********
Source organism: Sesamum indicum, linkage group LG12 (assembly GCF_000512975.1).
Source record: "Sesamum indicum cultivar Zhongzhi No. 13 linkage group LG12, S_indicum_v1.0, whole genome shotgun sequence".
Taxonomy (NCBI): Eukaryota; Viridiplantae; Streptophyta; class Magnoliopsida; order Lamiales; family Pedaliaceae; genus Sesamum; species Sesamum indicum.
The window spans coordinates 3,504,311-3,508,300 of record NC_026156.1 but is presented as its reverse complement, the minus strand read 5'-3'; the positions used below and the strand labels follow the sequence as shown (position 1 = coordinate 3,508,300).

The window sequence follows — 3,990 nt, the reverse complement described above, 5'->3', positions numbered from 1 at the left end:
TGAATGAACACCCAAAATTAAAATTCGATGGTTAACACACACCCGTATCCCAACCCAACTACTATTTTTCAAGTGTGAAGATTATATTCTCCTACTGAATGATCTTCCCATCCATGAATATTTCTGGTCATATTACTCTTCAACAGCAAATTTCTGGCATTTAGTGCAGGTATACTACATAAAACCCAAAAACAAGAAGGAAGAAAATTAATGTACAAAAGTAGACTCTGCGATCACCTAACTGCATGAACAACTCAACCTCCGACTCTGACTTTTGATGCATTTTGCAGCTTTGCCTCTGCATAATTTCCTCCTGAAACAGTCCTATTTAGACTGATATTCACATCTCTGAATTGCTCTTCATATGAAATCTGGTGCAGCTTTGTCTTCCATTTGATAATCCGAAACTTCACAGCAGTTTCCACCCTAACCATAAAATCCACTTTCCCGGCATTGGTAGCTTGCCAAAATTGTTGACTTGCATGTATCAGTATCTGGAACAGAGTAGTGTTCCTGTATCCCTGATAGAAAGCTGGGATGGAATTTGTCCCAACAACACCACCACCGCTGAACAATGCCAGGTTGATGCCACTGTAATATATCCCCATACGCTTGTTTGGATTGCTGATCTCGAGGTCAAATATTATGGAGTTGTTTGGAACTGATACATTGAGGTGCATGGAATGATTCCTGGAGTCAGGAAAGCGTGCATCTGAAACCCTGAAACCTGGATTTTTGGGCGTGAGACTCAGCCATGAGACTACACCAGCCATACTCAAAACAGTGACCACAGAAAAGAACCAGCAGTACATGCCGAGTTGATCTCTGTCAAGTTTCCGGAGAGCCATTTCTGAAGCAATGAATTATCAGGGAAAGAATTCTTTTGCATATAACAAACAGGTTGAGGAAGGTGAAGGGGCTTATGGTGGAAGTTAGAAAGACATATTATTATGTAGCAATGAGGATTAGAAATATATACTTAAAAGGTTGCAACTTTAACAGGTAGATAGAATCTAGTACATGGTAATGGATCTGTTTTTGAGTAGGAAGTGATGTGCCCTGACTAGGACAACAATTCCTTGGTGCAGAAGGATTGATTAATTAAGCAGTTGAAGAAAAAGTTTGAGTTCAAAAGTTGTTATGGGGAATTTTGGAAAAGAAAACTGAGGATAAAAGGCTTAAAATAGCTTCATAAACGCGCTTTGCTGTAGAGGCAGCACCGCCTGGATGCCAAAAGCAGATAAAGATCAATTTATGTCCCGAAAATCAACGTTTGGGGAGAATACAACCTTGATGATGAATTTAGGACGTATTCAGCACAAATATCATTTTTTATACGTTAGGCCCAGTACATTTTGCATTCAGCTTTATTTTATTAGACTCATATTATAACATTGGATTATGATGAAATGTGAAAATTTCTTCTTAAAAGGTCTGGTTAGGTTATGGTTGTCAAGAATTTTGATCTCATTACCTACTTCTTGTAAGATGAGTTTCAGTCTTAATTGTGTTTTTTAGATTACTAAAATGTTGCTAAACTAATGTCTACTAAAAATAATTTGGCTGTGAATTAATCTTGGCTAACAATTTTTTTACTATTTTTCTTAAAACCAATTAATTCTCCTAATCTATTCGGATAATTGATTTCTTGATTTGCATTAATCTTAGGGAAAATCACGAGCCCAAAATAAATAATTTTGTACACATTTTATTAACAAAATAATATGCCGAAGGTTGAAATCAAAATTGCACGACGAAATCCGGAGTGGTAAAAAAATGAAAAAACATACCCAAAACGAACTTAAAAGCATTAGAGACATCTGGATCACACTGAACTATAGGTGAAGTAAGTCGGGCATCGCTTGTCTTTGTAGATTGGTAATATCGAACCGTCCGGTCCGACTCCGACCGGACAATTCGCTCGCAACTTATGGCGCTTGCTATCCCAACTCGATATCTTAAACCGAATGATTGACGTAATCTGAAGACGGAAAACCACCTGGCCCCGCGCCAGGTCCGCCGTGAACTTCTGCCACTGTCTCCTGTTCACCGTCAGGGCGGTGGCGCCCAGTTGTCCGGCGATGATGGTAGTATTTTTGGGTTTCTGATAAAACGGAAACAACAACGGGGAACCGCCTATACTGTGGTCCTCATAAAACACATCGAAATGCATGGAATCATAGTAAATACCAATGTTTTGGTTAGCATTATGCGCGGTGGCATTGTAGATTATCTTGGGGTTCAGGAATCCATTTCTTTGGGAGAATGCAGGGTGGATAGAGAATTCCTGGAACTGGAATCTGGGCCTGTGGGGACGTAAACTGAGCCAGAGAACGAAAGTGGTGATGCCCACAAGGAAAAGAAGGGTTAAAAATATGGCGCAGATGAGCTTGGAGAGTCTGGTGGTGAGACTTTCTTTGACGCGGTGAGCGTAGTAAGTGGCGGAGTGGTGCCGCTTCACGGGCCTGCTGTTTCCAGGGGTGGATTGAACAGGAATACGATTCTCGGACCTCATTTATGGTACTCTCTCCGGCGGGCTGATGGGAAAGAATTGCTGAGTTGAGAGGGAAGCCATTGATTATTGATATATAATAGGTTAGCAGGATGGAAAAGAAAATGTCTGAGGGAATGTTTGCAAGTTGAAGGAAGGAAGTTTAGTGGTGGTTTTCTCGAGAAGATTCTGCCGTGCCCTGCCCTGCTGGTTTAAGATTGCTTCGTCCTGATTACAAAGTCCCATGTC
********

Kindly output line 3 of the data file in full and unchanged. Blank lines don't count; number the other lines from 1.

Taxonomy (NCBI): Eukaryota; Viridiplantae; Streptophyta; class Magnoliopsida; order Lamiales; family Pedaliaceae; genus Sesamum; species Sesamum indicum.